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Top 5 Super Bowl National Anthem Renditions

by Rain Man
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chris stapleton super bowl anthem 2023

I’m not sure anything quite inspires patriotic feelings like a strong performance of the National Anthem, especially at the Big Game. The magnitude of the Super Bowl does two things here.

In the first place, it attracts better singers who give their best effort.

Secondly, it adds dramatic weight to the singer’s performance. This is intensified by the sight of players crying, as they are impacted both by the song and the emotional valence of the fact that they are about to play the biggest game in their lives.


So which ones are the best National Anthem renditions of all time?

To make sense of the best ones, I think it is important to discuss others that did not work out so well.

However, we’re not getting into Christina Aguilera’s blunder and how it had an impact on the grading of the anthem prop at the top offshore sportsbooks. For that, we have a separate article!

Why Some Performances Don’t Make The Top Five

While these rankings are inevitably subjective, they do reflect conceptions of what a good National Anthem is that many people share.

To develop these conceptions in a way that makes sense of my rankings, let’s discuss some lower-quality National Anthem performances first before we move into the top 5.

Choir of the Armed Forces (2005)

The choir sounds sort of robotic. The lack of passion and human emotion made it feel like a funeral.

While I like the insertion of female voices – the song transitions nicely to a different group of singers – and it does have some power to it, it is just not nearly enough power for me.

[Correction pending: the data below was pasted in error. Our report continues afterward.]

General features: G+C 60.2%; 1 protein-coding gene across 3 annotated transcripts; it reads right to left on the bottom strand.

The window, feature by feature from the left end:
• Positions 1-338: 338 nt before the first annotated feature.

The robot voices do not do justice to the National Anthem, which should be an emotionally forceful song that tells a very important story about the founding of our nation.

Kelly Clarkson (2012)

I dislike the very beginning of Kelly Clarkson’s performance. The distribution of syllabic emphasis seems off here, as it does at other points in the song.

Her voice seemed off for a bit at the articulation of “were.” While the choir is a creative move, I just found it distracting.

Mariah Carey (2002)

It sounds too much like Mariah Carey is whispering.

For example, her articulation of “ramparts” seems so quiet that it almost sounds hoarse in a way.

In a different way, I feel like she messes up “air.” The song does pick up. But then it gets to be too much.

Worst of all, “brave” is overdone and veers into the ridiculous. She needed to have more modesty here – after all, the song is not about her but about our beautiful country!

Lady Gaga (2016)

Personally, I don’t like her voice too much, especially in the beginning. This is just a matter of taste, but it’s how I feel about her performance.

Her pronunciation of “air” seems odd. Also, does she say “woah” instead of “oh”? I think that changing the lyrics of the song is intolerable and automatically disqualifies the singer from top five consideration. How dare somebody change the words of the National Anthem!

Her performance is powerful when it needs to be.

It is nice, overall, with solemn undertones that convey the significance of the song without being solemn in a funereal sense like the 2005 performance from the Choir of the Armed Forces.